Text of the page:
As mentioned above, fish caught in coastal waters is primarily traded fresh in local markets and Dili, with virtually no export of fish products from marine capture fisheries since the fishing agreements with foreign fishing companies have expired. When local fishermen estimate that they will not be able to sell all their catches fresh to middlemen or in the local markets, they take the products to Dili or process them, especially when it comes to sardines or other small pelagic species. In this case the catch is dried or preserved in a spicy sauce made with piri piri (chilies) and bilimbi (Averrhoa bilimbi). These products are used for the own consumption of the domestic units and in most cases are sold in the same houses of fishermen. Much of the local markets sell dried fish, however, given the low production of dried fish from local fisheries, Indonesian products monopolize this market. Supermarkets and restaurants in Dili import some fish products, which are not provided by the domestic fishery. These are mainly frozen shrimp and some large pelagic fish, with Indonesia being the main supplier.

The lack of fish processing and marketing infrastructure and the nature of fishing activities prevent the sector from making a significant contribution to employment. The number of people who have no other sources of income than from fishing related activities remains small, as both the majority of fishers and fish traders have other sources of income. Even in coastal villages fishing remains a supplementary income and food generating activity, with other agricultural products being more important to the local economy than fish or other aquatic products.
Trends, issues and developmentConstraints and opportunitiesThe fishery sector is believed to have a great potential for growth, income generation and food supply. However, given the current status and character of the sector, substantial investments in infrastructure and processing facilities are required to increase the sector’s productivity and performance. The government plans to develop and improve the facilities at the existing landing centers, of which there are about 150. These “landing centers” are currently just spots along the coast, where fishers land their fish and sell it to local traders.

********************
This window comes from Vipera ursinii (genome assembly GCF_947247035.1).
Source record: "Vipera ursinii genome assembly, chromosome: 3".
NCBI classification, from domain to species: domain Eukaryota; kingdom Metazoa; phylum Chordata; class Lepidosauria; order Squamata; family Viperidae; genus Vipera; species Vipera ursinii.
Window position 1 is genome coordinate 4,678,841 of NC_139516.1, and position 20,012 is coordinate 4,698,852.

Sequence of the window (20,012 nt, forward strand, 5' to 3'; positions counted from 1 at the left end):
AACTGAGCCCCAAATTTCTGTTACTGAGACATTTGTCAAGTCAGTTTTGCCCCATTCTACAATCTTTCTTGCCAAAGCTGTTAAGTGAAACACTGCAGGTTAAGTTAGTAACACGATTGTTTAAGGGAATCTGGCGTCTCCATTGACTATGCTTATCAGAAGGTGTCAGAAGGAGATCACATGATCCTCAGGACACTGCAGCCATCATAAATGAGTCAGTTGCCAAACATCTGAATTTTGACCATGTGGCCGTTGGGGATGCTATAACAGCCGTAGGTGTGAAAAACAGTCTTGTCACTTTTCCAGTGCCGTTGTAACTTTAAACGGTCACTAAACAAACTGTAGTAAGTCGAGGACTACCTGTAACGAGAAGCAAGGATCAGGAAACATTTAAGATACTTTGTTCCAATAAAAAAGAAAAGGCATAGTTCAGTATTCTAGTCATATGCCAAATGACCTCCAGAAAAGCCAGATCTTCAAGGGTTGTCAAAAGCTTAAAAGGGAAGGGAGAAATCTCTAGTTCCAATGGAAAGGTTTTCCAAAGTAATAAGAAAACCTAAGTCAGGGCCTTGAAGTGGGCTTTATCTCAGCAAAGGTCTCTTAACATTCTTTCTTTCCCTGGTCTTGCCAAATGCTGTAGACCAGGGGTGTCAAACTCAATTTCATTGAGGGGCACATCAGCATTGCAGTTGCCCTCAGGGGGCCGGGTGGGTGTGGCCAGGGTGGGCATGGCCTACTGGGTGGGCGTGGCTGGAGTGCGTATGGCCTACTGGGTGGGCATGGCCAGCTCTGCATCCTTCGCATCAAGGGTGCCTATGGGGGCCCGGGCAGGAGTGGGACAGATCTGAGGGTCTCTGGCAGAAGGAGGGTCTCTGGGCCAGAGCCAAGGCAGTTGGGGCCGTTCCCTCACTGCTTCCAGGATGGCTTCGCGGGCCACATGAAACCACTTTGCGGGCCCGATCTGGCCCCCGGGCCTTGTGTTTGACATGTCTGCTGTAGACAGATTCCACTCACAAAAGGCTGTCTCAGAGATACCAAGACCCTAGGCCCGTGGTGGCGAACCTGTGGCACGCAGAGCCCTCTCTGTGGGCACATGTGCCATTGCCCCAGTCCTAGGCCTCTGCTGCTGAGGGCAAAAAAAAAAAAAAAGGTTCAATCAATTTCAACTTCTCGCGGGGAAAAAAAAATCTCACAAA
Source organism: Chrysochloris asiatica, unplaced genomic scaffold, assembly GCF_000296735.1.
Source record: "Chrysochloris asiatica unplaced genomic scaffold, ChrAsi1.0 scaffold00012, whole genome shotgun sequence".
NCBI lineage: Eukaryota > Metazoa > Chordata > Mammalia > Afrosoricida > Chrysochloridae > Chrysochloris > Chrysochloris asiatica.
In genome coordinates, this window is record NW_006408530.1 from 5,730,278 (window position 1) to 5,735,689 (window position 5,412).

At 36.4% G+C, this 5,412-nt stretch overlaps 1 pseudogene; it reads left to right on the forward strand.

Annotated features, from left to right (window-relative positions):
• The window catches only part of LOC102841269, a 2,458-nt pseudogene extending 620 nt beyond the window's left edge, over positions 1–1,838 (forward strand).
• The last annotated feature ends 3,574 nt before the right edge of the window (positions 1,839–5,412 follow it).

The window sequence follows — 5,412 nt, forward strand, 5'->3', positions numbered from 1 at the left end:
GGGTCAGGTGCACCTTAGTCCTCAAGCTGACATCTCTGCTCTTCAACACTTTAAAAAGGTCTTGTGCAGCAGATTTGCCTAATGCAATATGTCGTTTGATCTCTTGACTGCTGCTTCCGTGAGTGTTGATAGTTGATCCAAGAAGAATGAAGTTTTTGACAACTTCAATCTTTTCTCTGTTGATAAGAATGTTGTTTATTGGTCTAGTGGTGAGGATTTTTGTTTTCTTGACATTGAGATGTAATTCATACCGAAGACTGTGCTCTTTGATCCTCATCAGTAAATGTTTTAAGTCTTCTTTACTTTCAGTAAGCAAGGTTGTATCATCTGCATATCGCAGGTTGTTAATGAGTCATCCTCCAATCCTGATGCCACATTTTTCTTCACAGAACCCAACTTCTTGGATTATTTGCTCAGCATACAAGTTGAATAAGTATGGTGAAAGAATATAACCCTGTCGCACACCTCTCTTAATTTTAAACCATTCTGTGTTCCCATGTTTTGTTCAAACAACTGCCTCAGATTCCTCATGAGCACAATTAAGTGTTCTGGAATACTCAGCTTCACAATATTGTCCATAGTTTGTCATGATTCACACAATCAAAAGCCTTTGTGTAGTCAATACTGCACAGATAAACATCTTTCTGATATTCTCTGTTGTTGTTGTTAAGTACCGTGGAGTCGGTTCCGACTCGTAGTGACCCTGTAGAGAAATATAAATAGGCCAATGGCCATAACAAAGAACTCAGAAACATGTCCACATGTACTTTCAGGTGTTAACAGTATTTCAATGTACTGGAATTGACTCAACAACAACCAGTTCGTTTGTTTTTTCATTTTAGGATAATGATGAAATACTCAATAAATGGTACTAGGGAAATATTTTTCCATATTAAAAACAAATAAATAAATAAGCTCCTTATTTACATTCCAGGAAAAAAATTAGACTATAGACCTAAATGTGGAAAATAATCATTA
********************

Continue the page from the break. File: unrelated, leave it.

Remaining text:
As mentioned, coastal fish resources are highly diverse and composed of reef fish as well as pelagic fish species. However, the high productivity generally associated with coral reef areas is often misinterpreted as constituting a high, under utilized potential for local, coastal fisheries. But, the absence of large reef fish and the pre-dominance of small-pelagics in the catch indicate that the coastal fishery potential might not be as high as expected.

Coastal marine aquaculture is seen as a promising sector for rural development, a view that is currently supported by the success of seaweed cultivation in some areas. However, any expansion of these activities needs to carefully consider the potential impacts on the productivity of adjoining reef areas. Similarly, the development of floating marine cages, while considered an interesting option for community-based livelihood development, may be limited and not only by the locally available fish that would be needed as feed. Developing coastal marine aquaculture also requires substantial investments in production facilities and in marketing and processing infrastructure. The distance to foreign markets other than Indonesia and Australia will make it difficult for East-Timorese fishery products to compete.

In the fishery sector the best potential for providing substantial economic benefit to the country is the commercial fishery off the South and East coast of the country. However, to realize this potential the government would have to develop a limited domestic commercial offshore fishery in these fishing grounds and, also, prevent IUU fishing of the same resources.
Government and non-government sector policies and development strategiesCurrent government policies are focused on five major areas:

  • Providing technical support to coastal communities to improve local fish catches and products. The government has programs through which it distributes fishing equipment to local fishers and has identified some sites that will be developed into small fish landing centers, with landing and processing facilities, cold storage and equipment repair services.